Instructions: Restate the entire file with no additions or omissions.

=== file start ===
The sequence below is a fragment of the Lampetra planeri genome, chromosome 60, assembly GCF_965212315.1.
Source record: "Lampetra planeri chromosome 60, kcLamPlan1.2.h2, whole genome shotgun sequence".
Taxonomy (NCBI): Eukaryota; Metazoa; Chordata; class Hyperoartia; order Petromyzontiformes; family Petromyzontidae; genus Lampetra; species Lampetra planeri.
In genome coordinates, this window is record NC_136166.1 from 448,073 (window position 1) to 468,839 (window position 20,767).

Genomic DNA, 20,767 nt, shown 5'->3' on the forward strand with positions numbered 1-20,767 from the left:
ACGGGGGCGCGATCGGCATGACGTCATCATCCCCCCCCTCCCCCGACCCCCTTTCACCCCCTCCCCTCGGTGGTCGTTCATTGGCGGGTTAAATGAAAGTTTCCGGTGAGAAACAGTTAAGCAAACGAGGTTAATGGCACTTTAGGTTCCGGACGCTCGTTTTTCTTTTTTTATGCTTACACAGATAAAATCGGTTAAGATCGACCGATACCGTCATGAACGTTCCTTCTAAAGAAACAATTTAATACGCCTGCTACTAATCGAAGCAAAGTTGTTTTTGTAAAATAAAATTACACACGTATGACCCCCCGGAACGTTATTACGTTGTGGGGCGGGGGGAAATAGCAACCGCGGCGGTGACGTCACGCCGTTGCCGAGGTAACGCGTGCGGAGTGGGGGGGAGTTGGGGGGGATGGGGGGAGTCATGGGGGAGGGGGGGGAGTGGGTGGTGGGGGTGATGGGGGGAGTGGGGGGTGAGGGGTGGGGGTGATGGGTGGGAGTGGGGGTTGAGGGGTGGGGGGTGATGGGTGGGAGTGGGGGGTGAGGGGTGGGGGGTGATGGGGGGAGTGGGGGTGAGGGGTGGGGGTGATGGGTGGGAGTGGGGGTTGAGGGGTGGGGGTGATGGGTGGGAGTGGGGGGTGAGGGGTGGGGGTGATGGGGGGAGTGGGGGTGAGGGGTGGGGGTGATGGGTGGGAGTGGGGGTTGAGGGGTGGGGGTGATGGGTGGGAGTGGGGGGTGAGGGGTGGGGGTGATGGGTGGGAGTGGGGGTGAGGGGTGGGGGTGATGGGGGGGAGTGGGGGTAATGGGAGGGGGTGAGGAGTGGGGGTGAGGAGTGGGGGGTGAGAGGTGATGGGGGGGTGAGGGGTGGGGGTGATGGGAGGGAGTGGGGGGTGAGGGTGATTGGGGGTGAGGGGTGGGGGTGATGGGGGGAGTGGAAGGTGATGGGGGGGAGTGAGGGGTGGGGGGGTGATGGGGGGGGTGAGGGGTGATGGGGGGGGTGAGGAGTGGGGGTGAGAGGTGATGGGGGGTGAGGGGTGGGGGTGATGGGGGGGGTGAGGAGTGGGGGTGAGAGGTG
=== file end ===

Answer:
The sequence below is a fragment of the Lampetra planeri genome, chromosome 60, assembly GCF_965212315.1.
Source record: "Lampetra planeri chromosome 60, kcLamPlan1.2.h2, whole genome shotgun sequence".
Taxonomy (NCBI): Eukaryota; Metazoa; Chordata; class Hyperoartia; order Petromyzontiformes; family Petromyzontidae; genus Lampetra; species Lampetra planeri.
In genome coordinates, this window is record NC_136166.1 from 448,073 (window position 1) to 468,839 (window position 20,767).

Genomic DNA, 20,767 nt, shown 5'->3' on the forward strand with positions numbered 1-20,767 from the left:
ACGGGGGCGCGATCGGCATGACGTCATCATCCCCCCCCTCCCCCGACCCCCTTTCACCCCCTCCCCTCGGTGGTCGTTCATTGGCGGGTTAAATGAAAGTTTCCGGTGAGAAACAGTTAAGCAAACGAGGTTAATGGCACTTTAGGTTCCGGACGCTCGTTTTTCTTTTTTTATGCTTACACAGATAAAATCGGTTAAGATCGACCGATACCGTCATGAACGTTCCTTCTAAAGAAACAATTTAATACGCCTGCTACTAATCGAAGCAAAGTTGTTTTTGTAAAATAAAATTACACACGTATGACCCCCCGGAACGTTATTACGTTGTGGGGCGGGGGGAAATAGCAACCGCGGCGGTGACGTCACGCCGTTGCCGAGGTAACGCGTGCGGAGTGGGGGGGAGTTGGGGGGGATGGGGGGAGTCATGGGGGAGGGGGGGGAGTGGGTGGTGGGGGTGATGGGGGGAGTGGGGGGTGAGGGGTGGGGGTGATGGGTGGGAGTGGGGGTTGAGGGGTGGGGGGTGATGGGTGGGAGTGGGGGGTGAGGGGTGGGGGGTGATGGGGGGAGTGGGGGTGAGGGGTGGGGGTGATGGGTGGGAGTGGGGGTTGAGGGGTGGGGGTGATGGGTGGGAGTGGGGGGTGAGGGGTGGGGGTGATGGGGGGAGTGGGGGTGAGGGGTGGGGGTGATGGGTGGGAGTGGGGGTTGAGGGGTGGGGGTGATGGGTGGGAGTGGGGGGTGAGGGGTGGGGGTGATGGGTGGGAGTGGGGGTGAGGGGTGGGGGTGATGGGGGGGAGTGGGGGTAATGGGAGGGGGTGAGGAGTGGGGGTGAGGAGTGGGGGGTGAGAGGTGATGGGGGGGTGAGGGGTGGGGGTGATGGGAGGGAGTGGGGGGTGAGGGTGATTGGGGGTGAGGGGTGGGGGTGATGGGGGGAGTGGAAGGTGATGGGGGGGAGTGAGGGGTGGGGGGGTGATGGGGGGGGTGAGGGGTGATGGGGGGGGTGAGGAGTGGGGGTGAGAGGTGATGGGGGGTGAGGGGTGGGGGTGATGGGGGGGGTGAGGAGTGGGGGTGAGAGGTG